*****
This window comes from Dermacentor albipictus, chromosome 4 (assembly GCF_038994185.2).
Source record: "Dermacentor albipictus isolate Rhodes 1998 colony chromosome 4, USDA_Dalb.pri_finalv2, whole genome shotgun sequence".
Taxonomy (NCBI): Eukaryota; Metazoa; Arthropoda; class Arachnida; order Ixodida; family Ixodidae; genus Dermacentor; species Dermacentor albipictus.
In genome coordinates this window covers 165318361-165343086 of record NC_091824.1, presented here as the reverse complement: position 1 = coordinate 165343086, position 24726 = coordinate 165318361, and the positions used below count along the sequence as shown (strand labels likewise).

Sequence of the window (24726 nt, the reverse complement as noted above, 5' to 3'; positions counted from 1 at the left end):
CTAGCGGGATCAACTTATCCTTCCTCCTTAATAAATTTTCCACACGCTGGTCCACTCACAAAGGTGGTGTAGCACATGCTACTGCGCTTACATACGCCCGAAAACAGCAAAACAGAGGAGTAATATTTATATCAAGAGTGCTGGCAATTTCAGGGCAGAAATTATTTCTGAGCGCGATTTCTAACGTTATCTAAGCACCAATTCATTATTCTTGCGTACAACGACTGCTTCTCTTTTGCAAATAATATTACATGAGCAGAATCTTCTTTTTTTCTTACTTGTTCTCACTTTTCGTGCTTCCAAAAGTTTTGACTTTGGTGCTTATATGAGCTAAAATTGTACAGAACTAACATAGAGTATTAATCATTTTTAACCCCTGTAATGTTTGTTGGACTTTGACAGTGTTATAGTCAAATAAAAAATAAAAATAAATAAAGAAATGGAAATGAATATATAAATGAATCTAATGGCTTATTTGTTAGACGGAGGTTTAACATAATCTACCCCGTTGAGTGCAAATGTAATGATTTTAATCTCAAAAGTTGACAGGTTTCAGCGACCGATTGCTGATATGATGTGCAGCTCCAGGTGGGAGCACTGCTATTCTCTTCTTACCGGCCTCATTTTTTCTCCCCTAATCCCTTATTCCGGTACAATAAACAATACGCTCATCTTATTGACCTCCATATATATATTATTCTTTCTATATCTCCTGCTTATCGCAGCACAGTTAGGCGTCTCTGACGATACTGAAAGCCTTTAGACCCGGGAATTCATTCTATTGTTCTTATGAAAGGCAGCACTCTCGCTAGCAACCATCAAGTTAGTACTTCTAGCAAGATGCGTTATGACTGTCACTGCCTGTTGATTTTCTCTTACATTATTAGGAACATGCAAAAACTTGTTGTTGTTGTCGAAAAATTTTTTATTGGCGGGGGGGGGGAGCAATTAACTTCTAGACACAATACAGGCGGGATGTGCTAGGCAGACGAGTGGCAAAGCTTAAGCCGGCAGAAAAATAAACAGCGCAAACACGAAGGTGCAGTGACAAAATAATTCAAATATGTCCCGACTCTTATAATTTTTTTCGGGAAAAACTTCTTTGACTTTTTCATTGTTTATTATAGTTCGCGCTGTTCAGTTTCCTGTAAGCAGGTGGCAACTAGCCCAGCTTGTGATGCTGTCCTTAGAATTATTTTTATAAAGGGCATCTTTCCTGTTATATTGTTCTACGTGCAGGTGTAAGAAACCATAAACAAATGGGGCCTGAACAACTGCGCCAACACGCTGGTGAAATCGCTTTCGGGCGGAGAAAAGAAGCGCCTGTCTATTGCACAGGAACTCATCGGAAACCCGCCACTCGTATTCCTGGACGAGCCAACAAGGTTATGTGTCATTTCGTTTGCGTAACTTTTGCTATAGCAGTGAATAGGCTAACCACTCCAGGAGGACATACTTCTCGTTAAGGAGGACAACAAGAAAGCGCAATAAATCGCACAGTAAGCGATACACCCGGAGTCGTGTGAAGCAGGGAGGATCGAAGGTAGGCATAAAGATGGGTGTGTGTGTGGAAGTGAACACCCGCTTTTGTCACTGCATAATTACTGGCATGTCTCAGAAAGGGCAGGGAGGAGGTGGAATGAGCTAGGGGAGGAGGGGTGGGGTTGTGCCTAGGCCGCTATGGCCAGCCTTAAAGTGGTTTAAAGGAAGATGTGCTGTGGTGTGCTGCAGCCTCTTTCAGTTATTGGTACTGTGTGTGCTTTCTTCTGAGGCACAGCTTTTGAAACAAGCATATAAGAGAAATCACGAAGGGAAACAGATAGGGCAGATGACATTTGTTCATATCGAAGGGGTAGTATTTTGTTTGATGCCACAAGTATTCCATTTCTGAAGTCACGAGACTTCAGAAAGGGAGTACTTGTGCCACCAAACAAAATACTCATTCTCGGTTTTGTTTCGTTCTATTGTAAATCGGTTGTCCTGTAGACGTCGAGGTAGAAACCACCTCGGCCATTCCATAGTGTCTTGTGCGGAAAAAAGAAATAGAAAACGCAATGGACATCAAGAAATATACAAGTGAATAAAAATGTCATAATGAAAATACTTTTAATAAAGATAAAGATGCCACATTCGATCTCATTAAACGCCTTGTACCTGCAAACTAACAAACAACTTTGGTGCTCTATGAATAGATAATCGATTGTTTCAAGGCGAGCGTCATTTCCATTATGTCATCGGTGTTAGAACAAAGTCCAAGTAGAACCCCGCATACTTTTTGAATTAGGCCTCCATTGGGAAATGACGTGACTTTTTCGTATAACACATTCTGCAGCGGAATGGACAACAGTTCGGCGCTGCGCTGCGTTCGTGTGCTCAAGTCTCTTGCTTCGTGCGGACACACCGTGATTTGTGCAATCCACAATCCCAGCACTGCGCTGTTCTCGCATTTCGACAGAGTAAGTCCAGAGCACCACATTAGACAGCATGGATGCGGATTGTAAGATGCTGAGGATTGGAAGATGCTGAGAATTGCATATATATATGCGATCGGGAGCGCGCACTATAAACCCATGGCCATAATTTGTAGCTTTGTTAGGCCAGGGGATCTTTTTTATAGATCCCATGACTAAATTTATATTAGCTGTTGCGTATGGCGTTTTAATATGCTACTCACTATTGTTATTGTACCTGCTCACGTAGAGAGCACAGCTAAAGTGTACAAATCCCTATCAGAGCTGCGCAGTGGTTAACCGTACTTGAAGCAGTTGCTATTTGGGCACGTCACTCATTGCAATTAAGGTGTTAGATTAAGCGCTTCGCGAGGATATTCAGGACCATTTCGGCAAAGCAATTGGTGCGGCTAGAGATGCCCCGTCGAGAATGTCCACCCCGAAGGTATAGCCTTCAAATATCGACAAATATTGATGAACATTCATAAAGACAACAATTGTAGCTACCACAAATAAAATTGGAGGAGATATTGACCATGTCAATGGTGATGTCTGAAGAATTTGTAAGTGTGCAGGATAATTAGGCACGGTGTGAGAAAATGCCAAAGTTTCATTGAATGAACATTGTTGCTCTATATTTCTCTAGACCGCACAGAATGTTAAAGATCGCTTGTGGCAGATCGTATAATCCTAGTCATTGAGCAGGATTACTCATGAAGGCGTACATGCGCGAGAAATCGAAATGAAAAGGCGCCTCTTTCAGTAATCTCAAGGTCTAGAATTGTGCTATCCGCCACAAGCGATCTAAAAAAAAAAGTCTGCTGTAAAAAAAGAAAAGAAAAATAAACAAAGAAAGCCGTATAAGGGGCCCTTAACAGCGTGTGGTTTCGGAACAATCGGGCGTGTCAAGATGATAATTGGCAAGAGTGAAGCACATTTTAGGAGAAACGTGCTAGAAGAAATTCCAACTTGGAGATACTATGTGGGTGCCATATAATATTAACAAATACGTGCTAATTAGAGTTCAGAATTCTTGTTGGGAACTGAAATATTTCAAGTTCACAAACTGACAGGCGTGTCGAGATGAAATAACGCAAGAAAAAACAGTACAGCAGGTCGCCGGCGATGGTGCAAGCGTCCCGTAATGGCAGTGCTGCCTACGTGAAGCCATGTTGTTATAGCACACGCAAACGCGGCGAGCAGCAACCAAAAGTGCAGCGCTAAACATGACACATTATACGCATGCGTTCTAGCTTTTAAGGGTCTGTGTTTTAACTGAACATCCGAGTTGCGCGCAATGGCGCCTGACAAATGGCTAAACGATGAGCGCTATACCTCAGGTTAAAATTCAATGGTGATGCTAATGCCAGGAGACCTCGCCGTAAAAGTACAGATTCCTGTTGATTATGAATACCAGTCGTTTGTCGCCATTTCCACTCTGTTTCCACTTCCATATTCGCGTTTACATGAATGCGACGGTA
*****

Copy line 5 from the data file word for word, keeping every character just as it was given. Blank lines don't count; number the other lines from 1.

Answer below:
Sequence of the window (24726 nt, the reverse complement as noted above, 5' to 3'; positions counted from 1 at the left end):